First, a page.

Senate Judiciary Committee chairman Chuck Grassley (R., Iowa) is calling on the Justice Department to hand over more information regarding the text messages exchanged between two senior FBI employees and any communications they had with FBI Deputy Director Andrew McCabe.
The text messages in question, Grassley said, suggest "some officials took actions beyond expressing their political opinions."
Grassley wants to know when and how Justice Department officials first learned of the politically charged text messages, and what steps they are taking to fully review the activities referenced in the messages and take any disciplinary measures.
"Any improper political influence or motives in the course of any FBI investigation must be brought to light and addressed," Grassley wrote in a letter to Deputy Attorney General Rod Rosenstein. "Former Director Comey's claims that the FBI ‘doesn’t give a rip about politics certainly are not consistent with the evidence of discussions occurring in the deputy director’s office" in August of last year.
Deputy Attorney General Rod Rosenstein on Wednesday defended special counsel Robert Mueller in the facing of growing criticism that political bias had infected his probe, as well as the top ranks of decision-makers at the FBI and Justice Department.
Testifying before the House Judiciary Committee, Rosenstein said he does not believe there is good cause to fire Mueller. He acknowledged that some members of the Mueller's team have political views but said those personal biases don't necessarily taint their work.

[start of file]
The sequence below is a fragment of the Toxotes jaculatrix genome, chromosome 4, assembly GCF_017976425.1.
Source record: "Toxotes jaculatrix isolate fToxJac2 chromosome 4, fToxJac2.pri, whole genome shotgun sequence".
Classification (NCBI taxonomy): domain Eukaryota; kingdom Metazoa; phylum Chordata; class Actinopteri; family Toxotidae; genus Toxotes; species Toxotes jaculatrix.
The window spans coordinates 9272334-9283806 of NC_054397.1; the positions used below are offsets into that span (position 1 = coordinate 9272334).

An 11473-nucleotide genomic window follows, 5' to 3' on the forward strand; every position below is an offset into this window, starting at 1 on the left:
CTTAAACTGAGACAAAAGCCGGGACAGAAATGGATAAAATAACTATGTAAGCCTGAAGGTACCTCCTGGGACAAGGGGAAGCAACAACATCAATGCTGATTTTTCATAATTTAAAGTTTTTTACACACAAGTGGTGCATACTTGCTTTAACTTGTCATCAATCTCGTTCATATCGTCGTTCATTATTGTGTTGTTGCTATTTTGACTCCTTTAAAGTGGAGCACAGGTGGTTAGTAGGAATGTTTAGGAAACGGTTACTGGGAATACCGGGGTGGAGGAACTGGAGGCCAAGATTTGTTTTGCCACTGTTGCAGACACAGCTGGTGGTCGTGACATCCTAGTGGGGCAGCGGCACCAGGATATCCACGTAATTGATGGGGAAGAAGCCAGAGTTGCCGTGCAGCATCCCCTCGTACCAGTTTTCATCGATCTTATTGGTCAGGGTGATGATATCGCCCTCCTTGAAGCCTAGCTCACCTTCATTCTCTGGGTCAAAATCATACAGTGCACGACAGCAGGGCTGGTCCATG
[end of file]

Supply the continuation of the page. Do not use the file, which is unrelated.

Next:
Texts released this week between two FBI officials who worked on Special Counsel Robert Mueller's Russia investigation before being removed call Trump a "loathsome human" and mention the prospects of an "insurance policy" against a Trump presidency.
The electronic messages between FBI counterintelligence official Peter Strzok and Lisa Page, an FBI lawyer, that mention an "insurance policy" also refer to the potential of Strzok working for "Andy"—what some GOP lawmakers believe to be McCabe.
"I want to believe the path you threw out for consideration in Andy's office—that there's no way [Trump] gets elected—but I’m afraid we can't take that risk," Strzok wrote to Page in a text released by the Justice Department dated Aug. 15.
"It's like an insurance policy in the unlikely event you die before you're 40," Strzok wrote in the text.
The Iowa Republican demanded to know when Rosenstein first learned about the texts and asked for any other records relating to McCabe’s communications between Strzok and Page.
McCabe is under scrutiny for playing a key role in the Clinton email investigation even though his wife received $700,000 from Virginia Democrats when she was running for statewide office. That sum includes nearly $500,000 from a political committee affiliated with Virginia Gov. Terry McAuliffe, a close friend of the Clintons who served on the board of the Clinton Global Initiative.
McCabe failed to recuse himself from the Clinton email probe until one week before the presidential election last year.
Another text referenced a second phone Strzok and Page used to "talk about Hillary because it can't be traced."
That text was sent just days before Strzok interviewed Clinton aides Huma Abedin and Cheryl Mills in the FBI investigation into Clinton’s use of a private email server, Grassley noted.
Grassley asked Rosenstein if the Justice Department has identified the phone referenced in the text, and whether it has taken steps to review the records on the phone that allegedly "can’t be traced."
"If none, please explain why not?" he wrote. "If steps have been taken, please detail them and provide all records reviewed."
The Justice Department inspector general is investigating the Justice Department’s handling of the Clinton email investigation, and reportedly discovered the texts during the course of that probe.